Advances in the genetic basis of coronary artery disease
- Cite this article as:
- Wang, Q. Curr Atheroscler Rep (2005) 7: 235. doi:10.1007/s11883-005-0012-6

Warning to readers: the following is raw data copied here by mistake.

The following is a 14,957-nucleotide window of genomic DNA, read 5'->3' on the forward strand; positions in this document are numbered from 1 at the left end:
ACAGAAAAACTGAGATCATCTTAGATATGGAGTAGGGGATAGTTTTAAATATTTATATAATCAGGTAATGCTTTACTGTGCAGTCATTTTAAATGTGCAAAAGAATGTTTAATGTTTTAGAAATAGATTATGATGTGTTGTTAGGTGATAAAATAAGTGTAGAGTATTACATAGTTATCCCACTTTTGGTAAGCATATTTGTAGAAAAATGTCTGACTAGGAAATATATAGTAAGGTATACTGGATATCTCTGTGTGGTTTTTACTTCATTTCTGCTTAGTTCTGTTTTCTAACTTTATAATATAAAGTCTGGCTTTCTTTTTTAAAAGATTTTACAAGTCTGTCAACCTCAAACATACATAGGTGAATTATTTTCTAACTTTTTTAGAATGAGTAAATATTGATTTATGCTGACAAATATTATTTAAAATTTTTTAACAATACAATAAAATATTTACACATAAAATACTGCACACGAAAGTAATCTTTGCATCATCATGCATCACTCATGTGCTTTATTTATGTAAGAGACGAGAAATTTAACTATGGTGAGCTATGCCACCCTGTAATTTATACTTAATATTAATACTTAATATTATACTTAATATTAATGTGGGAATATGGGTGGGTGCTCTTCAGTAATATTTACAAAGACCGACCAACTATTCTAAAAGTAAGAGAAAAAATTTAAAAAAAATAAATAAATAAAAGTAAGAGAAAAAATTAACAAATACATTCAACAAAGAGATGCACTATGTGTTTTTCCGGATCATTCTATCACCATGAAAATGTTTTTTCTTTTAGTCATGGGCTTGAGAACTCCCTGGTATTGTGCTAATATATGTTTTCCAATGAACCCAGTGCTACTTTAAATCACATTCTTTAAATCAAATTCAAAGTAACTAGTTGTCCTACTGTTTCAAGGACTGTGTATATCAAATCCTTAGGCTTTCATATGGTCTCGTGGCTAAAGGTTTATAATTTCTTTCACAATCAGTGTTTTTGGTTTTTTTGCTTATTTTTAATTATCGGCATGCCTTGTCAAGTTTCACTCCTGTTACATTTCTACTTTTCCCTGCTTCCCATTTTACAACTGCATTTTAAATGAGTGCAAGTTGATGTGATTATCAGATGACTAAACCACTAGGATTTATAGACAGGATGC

Exciting advances have been made recently in genetic studies of coronary artery disease (CAD), myocardial infarction (MI), and ischemic stroke. One disease-causing gene for CAD and MI has been identified as MEF2A, which is located on chromosome 15q26.3 and encodes a transcriptional factor with a high level of expression in coronary endothelium. Approximately 1% to 2% of CAD patients may carry an MEF2A mutation. Four new susceptibility genes have been identified using genome-wide association studies or genome-wide linkage studies: LTA (encoding cytokine lymphotoxin-α) on 6p21.3 for MI; LGALS2 (encoding galectin-2, an LTA-interacting protein) on 22q12–q13 for MI; ALOX5AP (encoding 5-lipoxygenase activating protein involved in synthesizing potent proinflammatory leukotrienes) on 13q12–13 for MI and stroke; and PDE4D (encoding phosphodiesterase 4D) on 5q12 for ischemic stroke. These studies identify a new mechanism, the myocyte enhancer factor 2 (MEF2) signaling pathway of vascular endothelium, for the pathogenesis of CAD, and also confirm the role of inflammation in the disease process.